84 of 87 people found the following review helpful
Like almost everyone, I've always had a somewhat casual admiration for magicians and their ability to make us believe things that we know can't be so--and yet we're seeing them without own eyes (or so we think). I love to see a good trick and I love to be fooled. And I've always believed that most magic tricks work largely because of the good hand skills of the magician and/or a clever amount of misdirection--and both of those are true. Until I read this book, however, I had no idea just how much of the misdirection and trickery was coming from my own mind. Alex Stone has written a fascinating book about just how much of the power of magic--whether it's a close-up coin trick or an ambitious illusion--relies on our own psychological/neurological foibles. We trick ourselves as much or more so than the magician does.
Stone starts off the book by telling the tale of his attempt to win honor and glory at the Magic Olympics (the pinnacle of magic competitions) and the various changes in his personal life that, along with a lifelong infatuation with magic (blame his father) eventually led him to all but abandon his "normal" life and pursue a strange and somewhat obsessed journey to the center of the magic mind. Along the way he spends time with some of the great legends of magic (a lot of them regularly hanging out in a pizza joint in NYC on Saturday afternoons), a handful of grifters, three-card monte ne'er-do-wells, a stellar and legally blind card mechanic (Richard Turner--whose abilities are legendary and will absolutely challenge your thoughts about blindness) and psychologists. Each of these characters helps add to his growing understanding of just how much the person being fooled is as much a part of the fooling as the magician.
Stone has a terrific writing style (I write for a living myself and I'm in awe of his easy and fun writing skill) and while the book drags a tiny bit here and there, I kept turning the pages to see what happened next. The book reads like a kind of Hunter S. Thompson road trip that, not coincidentally, involves quite a bit of time spent in Las Vegas. At one point you'll read how the author is ousted from his beloved magic community (and you'll learn just how inbred and dark that odd little world can be) and quite nearly has his life threatened for revealing some of the secrets of magic in a magazine article. You'll also learn why revealing things about how magic tricks work seems to only foster more fascination with magic--not less. (And personally, I've had magicians show me the rudiments of some card tricks and five minutes later I forget what they've told me and only remember being fooled.) And you'll learn just how easy it is to steal someone's watch right off of their wrist.
My only criticism (very mild) of the book is that Stone mentions many psychological research studies and similar background information without actually citing them by name, year, etc. The book would have more authority if he included citations. In other words, I think the book could have used a lot of footnotes that were not included. It's boring to read a book that is full of of footnotes and this is more a journey of personal discovery than a scientific overview, of course, but I still would have liked a few pages at the end that listed the various studies so that I could have read more about them.
As I said, Stone is a very gifted writer with a very colorful and fun writing style and he exposes a lot of the weaknesses of his own personality (only a very confident nonfiction writer will do that so readily) and this is a terrifically fun book. Even if you have never wondered much about magic or illusions, you'll never watch a magic act with the same innocent eyes again. And one thing is for certain: if you read this book you'll never lose a cent at three-card monte (and you'll keep your eye on your wristwatch any time you're near a magician).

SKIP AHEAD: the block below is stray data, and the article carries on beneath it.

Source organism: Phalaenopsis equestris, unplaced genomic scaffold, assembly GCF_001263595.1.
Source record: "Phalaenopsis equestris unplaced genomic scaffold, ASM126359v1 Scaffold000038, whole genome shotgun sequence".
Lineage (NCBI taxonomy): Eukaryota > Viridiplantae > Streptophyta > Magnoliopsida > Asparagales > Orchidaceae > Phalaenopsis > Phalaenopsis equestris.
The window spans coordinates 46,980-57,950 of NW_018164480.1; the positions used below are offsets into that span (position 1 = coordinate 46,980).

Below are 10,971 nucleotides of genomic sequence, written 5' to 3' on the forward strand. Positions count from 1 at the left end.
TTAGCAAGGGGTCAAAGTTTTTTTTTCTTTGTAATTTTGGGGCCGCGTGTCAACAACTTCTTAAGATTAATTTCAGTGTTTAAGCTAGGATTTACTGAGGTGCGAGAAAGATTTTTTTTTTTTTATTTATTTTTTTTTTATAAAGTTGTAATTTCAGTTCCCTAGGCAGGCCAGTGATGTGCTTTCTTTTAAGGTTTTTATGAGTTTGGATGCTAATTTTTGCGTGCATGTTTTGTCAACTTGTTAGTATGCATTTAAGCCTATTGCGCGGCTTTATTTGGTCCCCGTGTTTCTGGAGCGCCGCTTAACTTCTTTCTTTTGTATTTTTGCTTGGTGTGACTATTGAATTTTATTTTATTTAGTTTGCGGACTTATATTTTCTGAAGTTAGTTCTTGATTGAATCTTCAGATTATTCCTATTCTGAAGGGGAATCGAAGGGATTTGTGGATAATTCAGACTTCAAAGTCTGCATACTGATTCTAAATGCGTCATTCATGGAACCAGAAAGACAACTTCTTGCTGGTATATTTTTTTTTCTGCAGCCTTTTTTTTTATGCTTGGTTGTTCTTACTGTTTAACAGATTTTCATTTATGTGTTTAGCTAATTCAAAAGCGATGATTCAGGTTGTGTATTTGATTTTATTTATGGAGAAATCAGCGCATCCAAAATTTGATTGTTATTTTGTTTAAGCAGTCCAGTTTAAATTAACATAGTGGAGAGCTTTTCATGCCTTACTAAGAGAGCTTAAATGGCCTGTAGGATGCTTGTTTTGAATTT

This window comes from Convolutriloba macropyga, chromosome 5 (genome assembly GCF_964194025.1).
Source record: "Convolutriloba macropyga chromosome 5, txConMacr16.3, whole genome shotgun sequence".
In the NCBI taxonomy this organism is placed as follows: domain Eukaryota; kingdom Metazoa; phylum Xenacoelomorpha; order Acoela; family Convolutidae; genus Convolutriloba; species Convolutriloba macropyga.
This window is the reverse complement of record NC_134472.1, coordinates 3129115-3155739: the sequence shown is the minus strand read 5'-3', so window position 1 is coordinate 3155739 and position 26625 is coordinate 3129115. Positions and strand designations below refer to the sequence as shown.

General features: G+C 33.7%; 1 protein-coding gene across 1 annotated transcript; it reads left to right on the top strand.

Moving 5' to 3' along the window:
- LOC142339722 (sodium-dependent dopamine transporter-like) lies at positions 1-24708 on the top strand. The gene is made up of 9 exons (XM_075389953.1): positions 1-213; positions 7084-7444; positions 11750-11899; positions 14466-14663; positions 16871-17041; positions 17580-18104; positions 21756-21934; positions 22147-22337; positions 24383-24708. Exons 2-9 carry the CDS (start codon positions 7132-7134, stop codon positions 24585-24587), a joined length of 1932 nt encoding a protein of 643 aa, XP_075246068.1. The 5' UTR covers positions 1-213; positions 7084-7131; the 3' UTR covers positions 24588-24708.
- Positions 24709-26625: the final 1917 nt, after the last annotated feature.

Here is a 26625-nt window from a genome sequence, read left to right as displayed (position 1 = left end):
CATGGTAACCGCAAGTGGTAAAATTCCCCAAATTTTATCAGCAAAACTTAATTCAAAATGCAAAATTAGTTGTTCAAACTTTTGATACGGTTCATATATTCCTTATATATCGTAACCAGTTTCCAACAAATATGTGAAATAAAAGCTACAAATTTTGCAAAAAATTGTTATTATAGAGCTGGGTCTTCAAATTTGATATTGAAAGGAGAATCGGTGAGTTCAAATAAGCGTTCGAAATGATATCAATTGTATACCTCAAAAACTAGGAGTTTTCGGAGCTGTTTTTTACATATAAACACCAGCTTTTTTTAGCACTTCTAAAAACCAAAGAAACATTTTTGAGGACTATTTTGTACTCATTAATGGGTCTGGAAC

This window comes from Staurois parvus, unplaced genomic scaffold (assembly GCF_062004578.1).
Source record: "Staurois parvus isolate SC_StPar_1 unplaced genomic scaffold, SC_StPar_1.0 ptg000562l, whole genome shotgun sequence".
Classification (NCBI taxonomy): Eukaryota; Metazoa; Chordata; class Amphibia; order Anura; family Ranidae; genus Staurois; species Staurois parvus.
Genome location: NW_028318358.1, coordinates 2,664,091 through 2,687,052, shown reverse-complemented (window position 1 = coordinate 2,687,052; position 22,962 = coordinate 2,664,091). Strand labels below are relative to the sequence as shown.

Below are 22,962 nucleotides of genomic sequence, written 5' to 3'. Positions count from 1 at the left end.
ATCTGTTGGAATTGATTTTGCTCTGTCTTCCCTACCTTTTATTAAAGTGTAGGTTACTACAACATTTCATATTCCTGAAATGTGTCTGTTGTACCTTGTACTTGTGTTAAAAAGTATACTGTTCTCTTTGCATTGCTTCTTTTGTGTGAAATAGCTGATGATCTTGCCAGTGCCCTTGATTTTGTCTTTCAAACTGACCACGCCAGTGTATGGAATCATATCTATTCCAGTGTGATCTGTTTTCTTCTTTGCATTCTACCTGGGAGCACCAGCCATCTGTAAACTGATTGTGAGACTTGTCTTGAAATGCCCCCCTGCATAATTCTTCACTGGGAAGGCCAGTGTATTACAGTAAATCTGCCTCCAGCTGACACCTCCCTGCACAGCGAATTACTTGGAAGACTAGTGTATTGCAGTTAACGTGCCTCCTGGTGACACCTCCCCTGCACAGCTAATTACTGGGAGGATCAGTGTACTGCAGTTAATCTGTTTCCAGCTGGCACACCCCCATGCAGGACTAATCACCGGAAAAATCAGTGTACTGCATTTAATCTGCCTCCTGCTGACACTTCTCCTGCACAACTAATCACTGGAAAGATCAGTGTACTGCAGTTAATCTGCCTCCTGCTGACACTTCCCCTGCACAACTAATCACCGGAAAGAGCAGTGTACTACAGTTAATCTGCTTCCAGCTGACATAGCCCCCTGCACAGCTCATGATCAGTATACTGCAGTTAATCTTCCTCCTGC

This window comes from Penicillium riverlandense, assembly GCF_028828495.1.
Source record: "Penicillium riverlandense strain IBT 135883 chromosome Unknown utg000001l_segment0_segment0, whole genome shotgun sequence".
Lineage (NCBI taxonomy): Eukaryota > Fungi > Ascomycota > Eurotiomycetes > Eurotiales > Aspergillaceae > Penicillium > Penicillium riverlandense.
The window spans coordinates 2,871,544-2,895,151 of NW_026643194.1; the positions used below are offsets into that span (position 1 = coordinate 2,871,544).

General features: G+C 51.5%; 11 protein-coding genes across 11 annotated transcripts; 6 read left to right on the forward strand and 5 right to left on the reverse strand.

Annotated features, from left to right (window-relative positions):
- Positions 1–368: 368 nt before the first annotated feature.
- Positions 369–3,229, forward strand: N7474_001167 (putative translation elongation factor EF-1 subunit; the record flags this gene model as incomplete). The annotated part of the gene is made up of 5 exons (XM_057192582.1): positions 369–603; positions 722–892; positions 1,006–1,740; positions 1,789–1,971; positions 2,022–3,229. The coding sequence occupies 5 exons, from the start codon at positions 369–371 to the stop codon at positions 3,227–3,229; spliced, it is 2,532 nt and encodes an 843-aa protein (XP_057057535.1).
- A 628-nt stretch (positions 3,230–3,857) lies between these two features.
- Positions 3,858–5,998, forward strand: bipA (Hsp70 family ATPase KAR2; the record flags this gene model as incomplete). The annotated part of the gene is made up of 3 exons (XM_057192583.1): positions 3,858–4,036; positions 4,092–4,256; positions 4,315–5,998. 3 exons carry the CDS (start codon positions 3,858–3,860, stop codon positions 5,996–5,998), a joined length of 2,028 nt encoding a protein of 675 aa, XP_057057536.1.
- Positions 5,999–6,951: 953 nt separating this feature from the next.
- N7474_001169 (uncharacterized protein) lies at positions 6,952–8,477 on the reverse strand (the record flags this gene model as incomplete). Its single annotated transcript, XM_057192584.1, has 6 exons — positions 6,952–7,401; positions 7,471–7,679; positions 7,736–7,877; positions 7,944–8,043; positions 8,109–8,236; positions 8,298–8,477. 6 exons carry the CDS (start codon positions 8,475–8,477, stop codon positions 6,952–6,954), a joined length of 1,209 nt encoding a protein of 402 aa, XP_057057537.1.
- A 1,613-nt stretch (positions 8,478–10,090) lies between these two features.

67 of 71 people found the following review helpful
Before I read this book, I had absolutely no idea that there was an entire "world of magic" that I didn't know about. My knowledge of magicians was pretty much limited to what I had seen at children's birthday parties and talent shows. Alex Stone shows you how there is so much more than that - there are schools, societies, meeting spots, ceremonies, competitions, and an entire segment of the population that is completely devoted to magic.
Stone makes the reader like him right away, as he describes the embarrassment of completely failing a competition. From there, we see him rebound as he comes back to the magic world, while pursuing an advanced degree at Columbia, and dedicate himself to improving his magic skills. He's able to describe different tricks to us without giving away secrets and impress up on the reader just how difficult it can be to learn some of these tricks. Stone also describes some of the ways that magicians use their skills in the business world, such as the magician who is almost entirely blind but whose sense of touch is so highly developed that he works as a "touch consultant" for a major card company.
More than just describing magic tricks, however, Stone also writes about how the human brain/psychology works and can be manipulated. We see how con games are so successful and why people are fascinated by magic. Additionally, Stone's writing style is excellent - the book is perfectly paced and the personal stories are woven in wonderfully with the history and technical descriptions. Highly recommended for just about anybody.
32 of 34 people found the following review helpful
Alex Stone is a former Discover magazine editor, a former Columbia Physics PhD student and a nut for the world of magic. This memoir recounts his experiences in the magic world, including his humiliating 'red light' performance at the Magic Olympics, his discipleship with Wes James (himself a disciple of the legendary Dai Vernon), encounters with Three Card Monte gangs in New York, the furor over an article he published in Harper's which exposed the secrets behind some tricks, and his journey from close-up trickster to mentalist to master.